In 1948, the family moved to a secluded house (“La Gauloise”, or the “Welsh House”) in Vallauris, near Cannes. Vallauris, long associated with a ceramics industry, had fallen on hard times and become kitschy—the “Sèvres of Schlock”. Picasso restored its prestige by pursuing his own one man sculpture and art pottery industry at his studio — “La Fournas" — there. (Francoise appears frequently as a theme in the pottery.) The family adopted a self-consciously simple lifestyle and Picasso now became a Communist for his remaining years. In subsequent years, he advanced himself as an international “peace warrior” for Soviet propaganda and was once thwarted by the FBI in his attempt to include the United States in his travel itinerary.
Picasso so favored southern France partly because of the local bullfighting venues of Arles, Nîmes, and Fréjus. In his bullfight motif, both bull and fighter could represent himself while the picador’s horses were the women in his life. Two significant public works at Vallauris are presented: First, the bronze statue known as the Man with the Sheep (“which he regarded as perhaps his masterpiece", according to Richardson); second, two huge panels in a Romanesque chapel known as War and Peace (an artistic failure and a success, respectively, according to Richardson). The “overt piece of agitprop” called Massacre in Korea (1951) was his last effort at painting politically for the Communists.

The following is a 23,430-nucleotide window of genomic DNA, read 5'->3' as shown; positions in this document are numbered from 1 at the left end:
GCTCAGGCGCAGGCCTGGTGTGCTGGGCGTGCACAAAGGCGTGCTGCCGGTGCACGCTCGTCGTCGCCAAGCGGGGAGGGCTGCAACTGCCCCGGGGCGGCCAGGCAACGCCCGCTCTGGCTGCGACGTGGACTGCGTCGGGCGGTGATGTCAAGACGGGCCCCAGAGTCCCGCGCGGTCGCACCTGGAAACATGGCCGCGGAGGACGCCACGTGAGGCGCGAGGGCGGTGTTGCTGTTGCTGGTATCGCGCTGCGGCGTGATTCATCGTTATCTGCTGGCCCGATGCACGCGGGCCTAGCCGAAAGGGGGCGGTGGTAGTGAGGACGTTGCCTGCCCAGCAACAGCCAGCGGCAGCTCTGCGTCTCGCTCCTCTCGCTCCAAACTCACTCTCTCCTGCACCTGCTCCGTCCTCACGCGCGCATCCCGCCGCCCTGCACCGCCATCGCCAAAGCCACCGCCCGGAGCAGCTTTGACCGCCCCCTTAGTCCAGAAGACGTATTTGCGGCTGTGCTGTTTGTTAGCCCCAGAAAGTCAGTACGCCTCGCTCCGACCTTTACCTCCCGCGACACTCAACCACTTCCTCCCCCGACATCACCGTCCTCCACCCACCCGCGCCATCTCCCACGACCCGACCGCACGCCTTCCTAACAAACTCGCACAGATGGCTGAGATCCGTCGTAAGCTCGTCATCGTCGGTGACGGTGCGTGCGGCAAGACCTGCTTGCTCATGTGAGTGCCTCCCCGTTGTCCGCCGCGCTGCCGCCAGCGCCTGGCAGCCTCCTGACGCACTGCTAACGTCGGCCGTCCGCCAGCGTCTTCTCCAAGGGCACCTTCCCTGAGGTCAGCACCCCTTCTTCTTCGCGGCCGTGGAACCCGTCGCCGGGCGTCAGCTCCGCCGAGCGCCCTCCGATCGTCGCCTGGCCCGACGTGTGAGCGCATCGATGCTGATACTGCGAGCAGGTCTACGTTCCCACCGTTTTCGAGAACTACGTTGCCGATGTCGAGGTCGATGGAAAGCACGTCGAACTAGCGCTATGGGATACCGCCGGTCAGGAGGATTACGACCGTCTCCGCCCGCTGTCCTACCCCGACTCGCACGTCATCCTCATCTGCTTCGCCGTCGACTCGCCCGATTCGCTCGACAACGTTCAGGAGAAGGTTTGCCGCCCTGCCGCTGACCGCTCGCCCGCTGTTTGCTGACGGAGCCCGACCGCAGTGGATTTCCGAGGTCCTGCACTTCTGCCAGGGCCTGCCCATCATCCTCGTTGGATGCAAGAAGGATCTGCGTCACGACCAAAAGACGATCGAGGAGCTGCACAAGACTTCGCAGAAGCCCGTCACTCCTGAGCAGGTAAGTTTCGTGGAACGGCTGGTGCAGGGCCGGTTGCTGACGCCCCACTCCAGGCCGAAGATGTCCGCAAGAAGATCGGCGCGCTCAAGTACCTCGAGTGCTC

Francoise walked out on him in 1953 and, among several girlfriends, he now selected Jacqueline Roque as her successor. He identified her with a figure in Delacroix’s The Women of Algiers and he gave her an orientalist cast in his works featuring her. Orientalism also featured in his immense new house at Cannes, the Villa de Californie ("La Californie"), of which he proved, for a change, very “house proud”.
In his last major artistic phase, Picasso tried to “cannibalize” the works of his favorite “Old Masters’’, including Rembrandt, van Gogh and, most notably, Velázquez—he did 40 variations of Las Meninas. Picasso’s penultimate household was at Château of Vauvenargues (Richardson was among the first guests) which included a swath of the mountainside of Cézanne’s famous Montagne Sainte-Victoire.
In 1961, Picasso finally married Jacqueline and they made their last home at a house near (and also called) Notre-Dame-de-Vie at Mougins where he died (1973) and she later committed suicide (1986). Many of his last works, done in his 80s, feature "Love and Death": the onset of his impotence, and La Celestina, the famous syphilis-ridden Spanish procuress. Both he and later Jacqueline were buried at Vauvenargues, where bitterness had descended on Picasso’s funeral: Jacqueline had banned his children from the premises.